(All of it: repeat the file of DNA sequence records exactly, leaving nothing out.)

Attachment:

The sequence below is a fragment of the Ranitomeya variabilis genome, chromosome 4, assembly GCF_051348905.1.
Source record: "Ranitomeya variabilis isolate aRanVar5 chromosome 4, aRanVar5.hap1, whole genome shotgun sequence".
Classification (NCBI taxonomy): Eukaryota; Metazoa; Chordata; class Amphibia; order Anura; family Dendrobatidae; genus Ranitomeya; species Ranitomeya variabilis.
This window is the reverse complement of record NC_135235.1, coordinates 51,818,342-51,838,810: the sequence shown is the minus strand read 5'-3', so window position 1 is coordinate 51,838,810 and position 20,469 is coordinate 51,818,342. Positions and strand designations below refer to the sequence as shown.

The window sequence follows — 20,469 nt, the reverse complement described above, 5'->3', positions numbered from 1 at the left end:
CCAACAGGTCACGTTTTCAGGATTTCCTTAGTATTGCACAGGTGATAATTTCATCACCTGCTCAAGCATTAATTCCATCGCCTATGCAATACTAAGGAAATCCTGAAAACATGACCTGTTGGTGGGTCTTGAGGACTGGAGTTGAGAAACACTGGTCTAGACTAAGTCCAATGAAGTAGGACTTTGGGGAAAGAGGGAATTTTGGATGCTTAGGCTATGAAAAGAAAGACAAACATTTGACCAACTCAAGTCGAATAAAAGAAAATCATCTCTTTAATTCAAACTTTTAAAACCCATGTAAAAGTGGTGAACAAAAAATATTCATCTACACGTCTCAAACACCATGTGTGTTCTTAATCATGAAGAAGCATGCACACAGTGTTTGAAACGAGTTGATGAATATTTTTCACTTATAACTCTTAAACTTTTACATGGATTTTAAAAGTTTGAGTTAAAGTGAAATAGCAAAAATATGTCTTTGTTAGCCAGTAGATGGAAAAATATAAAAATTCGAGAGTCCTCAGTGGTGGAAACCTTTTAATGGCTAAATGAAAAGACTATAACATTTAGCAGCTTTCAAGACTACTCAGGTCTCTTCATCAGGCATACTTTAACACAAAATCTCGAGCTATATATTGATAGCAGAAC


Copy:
The sequence below is a fragment of the Ranitomeya variabilis genome, chromosome 4, assembly GCF_051348905.1.
Source record: "Ranitomeya variabilis isolate aRanVar5 chromosome 4, aRanVar5.hap1, whole genome shotgun sequence".
Classification (NCBI taxonomy): Eukaryota; Metazoa; Chordata; class Amphibia; order Anura; family Dendrobatidae; genus Ranitomeya; species Ranitomeya variabilis.
This window is the reverse complement of record NC_135235.1, coordinates 51,818,342-51,838,810: the sequence shown is the minus strand read 5'-3', so window position 1 is coordinate 51,838,810 and position 20,469 is coordinate 51,818,342. Positions and strand designations below refer to the sequence as shown.

The window sequence follows — 20,469 nt, the reverse complement described above, 5'->3', positions numbered from 1 at the left end:
CCAACAGGTCACGTTTTCAGGATTTCCTTAGTATTGCACAGGTGATAATTTCATCACCTGCTCAAGCATTAATTCCATCGCCTATGCAATACTAAGGAAATCCTGAAAACATGACCTGTTGGTGGGTCTTGAGGACTGGAGTTGAGAAACACTGGTCTAGACTAAGTCCAATGAAGTAGGACTTTGGGGAAAGAGGGAATTTTGGATGCTTAGGCTATGAAAAGAAAGACAAACATTTGACCAACTCAAGTCGAATAAAAGAAAATCATCTCTTTAATTCAAACTTTTAAAACCCATGTAAAAGTGGTGAACAAAAAATATTCATCTACACGTCTCAAACACCATGTGTGTTCTTAATCATGAAGAAGCATGCACACAGTGTTTGAAACGAGTTGATGAATATTTTTCACTTATAACTCTTAAACTTTTACATGGATTTTAAAAGTTTGAGTTAAAGTGAAATAGCAAAAATATGTCTTTGTTAGCCAGTAGATGGAAAAATATAAAAATTCGAGAGTCCTCAGTGGTGGAAACCTTTTAATGGCTAAATGAAAAGACTATAACATTTAGCAGCTTTCAAGACTACTCAGGTCTCTTCATCAGGCATACTTTAACACAAAATCTCGAGCTATATATTGATAGCAGAAC